Sherman's plan was to make a feint for Augusta, Georgia, and Charleston, South Carolina, while instead truly aiming for Goldsboro, North Carolina. As with his Georgia operations, Sherman marched his armies in multiple directions simultaneously, confusing the scattered Confederate defenders as to his first true objective, which was the state capital of Columbia, South Carolina.[7]

Opposing forces[edit]


The Carolinas campaign was arranged similarly to the Atlanta campaign. Sherman's 60,079 men were divided into two wings. The right wing was the Army of the Tennessee, under Maj. Gen. Oliver Otis Howard. The left wing was made of two corps, the XIV and XX, under Maj. Gen. Henry W. Slocum, which was later formally designated the Army of Georgia. Reinforcements arrived regularly during his march north, and by April 1 he commanded 88,948 men after the Army of the Ohio under Maj. Gen. John M. Schofield joined up at Goldsboro, NC.[8][9]

Continuing the precedent set in the March to the Sea, the Army would be cut off from its supply lines to enable mobility. The Army travelled light: a great deal of ammunition was carried, but minimal food, animal feed, or other supplies. Sherman did not expect a resupply until he reached Cape Fear River, in the middle of North Carolina. The Army was to live off the land, and the locals. Very strict orders were issued regulating foraging. Soldiers could requisition select supplies from locals, but could not enter homes or otherwise trespass, could not harass them, and were to leave enough food for the locals to live off. The destruction of property was to be ordered only by the Corps commanders, which would reflect the level of harassment the army received. If the army were left unbothered, no property was to be destroyed. But if guerilla action impeded the army, the area would be destroyed commensurate with the level of activity. Compliance with the foraging orders varied; some foragers were apt to steal considerably from the locals.[10]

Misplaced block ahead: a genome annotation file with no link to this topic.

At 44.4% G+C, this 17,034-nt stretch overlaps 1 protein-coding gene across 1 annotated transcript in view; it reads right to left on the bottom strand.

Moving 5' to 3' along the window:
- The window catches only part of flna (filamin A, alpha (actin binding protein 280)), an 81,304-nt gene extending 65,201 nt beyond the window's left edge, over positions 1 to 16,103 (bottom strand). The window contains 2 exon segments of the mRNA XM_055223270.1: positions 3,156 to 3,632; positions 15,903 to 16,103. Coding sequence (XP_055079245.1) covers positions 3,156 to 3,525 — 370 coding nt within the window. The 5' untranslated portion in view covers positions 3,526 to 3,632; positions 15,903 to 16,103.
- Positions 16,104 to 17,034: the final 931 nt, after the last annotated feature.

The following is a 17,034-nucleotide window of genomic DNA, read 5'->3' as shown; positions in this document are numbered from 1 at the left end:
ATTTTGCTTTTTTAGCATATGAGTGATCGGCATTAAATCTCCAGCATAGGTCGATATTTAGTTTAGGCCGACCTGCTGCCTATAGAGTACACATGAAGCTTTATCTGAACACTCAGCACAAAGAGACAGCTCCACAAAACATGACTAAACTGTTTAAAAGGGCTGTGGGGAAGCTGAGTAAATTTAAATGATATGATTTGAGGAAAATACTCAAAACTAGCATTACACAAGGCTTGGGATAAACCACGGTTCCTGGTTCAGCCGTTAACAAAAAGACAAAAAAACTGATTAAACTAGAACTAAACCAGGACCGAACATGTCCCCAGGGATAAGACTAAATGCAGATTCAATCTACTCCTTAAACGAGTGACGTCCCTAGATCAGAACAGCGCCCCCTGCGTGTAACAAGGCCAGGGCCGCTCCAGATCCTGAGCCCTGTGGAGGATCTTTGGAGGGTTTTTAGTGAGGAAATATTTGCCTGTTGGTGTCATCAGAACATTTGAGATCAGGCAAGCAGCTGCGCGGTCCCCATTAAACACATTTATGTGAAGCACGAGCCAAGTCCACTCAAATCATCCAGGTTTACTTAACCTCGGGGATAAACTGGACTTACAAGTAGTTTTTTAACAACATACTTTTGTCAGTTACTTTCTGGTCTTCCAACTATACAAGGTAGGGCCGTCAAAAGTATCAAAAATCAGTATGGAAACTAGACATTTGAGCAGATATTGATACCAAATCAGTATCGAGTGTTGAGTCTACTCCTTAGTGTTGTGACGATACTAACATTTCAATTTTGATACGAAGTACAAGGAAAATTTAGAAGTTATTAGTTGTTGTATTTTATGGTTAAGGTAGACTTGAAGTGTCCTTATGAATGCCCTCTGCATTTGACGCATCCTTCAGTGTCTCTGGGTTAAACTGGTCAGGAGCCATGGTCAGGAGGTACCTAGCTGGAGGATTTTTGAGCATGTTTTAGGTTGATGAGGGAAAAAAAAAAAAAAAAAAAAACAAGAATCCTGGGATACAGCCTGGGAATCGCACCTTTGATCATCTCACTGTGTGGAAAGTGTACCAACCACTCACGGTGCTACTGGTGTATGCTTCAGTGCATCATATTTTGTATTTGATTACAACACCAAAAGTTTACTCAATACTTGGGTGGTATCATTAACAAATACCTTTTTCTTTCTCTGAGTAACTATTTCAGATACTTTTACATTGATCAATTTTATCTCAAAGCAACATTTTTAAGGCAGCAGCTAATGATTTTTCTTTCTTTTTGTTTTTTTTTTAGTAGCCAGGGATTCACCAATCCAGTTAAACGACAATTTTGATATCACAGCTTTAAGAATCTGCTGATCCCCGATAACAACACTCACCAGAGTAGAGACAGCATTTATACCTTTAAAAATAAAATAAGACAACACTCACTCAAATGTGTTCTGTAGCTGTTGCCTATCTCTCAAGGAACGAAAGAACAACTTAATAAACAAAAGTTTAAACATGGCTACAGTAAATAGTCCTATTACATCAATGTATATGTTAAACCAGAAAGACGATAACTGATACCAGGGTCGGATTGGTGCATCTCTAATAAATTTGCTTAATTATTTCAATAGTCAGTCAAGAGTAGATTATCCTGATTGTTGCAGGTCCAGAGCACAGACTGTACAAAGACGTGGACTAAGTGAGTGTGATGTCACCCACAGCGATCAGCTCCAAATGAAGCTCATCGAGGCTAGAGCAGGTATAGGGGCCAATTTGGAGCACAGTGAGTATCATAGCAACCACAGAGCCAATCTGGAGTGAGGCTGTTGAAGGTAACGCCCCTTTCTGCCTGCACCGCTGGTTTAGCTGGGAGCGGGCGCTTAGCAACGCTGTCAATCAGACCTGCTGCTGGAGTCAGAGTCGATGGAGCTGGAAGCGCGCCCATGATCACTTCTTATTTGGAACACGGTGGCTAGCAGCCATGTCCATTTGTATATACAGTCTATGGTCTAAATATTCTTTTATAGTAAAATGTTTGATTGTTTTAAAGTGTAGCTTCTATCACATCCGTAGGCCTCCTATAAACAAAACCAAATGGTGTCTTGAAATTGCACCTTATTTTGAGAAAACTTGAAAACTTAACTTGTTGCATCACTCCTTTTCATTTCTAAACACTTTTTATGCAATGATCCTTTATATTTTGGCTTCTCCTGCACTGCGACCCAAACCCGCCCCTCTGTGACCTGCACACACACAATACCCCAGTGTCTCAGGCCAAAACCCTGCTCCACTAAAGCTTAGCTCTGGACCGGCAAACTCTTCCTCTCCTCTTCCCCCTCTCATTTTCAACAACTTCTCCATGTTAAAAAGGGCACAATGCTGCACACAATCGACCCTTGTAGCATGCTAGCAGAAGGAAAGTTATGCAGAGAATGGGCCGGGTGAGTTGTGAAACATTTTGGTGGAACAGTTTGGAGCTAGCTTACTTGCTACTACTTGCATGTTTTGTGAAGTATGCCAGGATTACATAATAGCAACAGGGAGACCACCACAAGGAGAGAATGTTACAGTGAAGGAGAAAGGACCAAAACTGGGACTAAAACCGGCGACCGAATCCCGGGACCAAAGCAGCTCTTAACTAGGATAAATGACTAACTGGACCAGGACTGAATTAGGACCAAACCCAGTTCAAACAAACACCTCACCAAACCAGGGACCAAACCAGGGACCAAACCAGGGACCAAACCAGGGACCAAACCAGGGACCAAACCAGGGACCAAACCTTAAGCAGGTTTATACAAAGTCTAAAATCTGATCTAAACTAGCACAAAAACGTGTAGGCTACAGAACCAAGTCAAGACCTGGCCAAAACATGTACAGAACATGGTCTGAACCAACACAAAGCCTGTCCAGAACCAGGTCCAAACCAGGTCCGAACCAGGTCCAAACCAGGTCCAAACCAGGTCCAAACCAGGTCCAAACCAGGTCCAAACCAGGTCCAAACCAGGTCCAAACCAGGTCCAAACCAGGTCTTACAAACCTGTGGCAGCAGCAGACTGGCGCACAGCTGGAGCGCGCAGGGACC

The journey through the Carolinas would be muddy and difficult, especially given that roads were to be for vehicles only; men would have to walk through the wilderness alongside. Military pioneers were used extensively to build bridges, and vast lengths of corduroy road. Noted one Confederate soldier: "If Sherman's army had gone to hell and wanted to march over and there were no other way, they would corduroy it and march on."[11]


Sherman's opponents on the Confederate side had considerably fewer men. The primary force in the Carolinas was the battered Army of Tennessee, again under the command of Gen. Joseph E. Johnston (who had been relieved of duty by Confederate President Jefferson Davis during the Atlanta campaign against Sherman and restored after John Bell Hood led a disastrous invasion of Tennessee). His strength was recorded in mid-March at 9,513 and 15,188 by mid-April. The army was organized into three corps, commanded by Lt. Gen. William J. Hardee, Lt. Gen. Alexander P. Stewart, and Lt. Gen. Stephen D. Lee. Also in the Carolinas were cavalry forces from the division of Maj. Gen. Wade Hampton and a small number in Wilmington, North Carolina, under Gen. Braxton Bragg.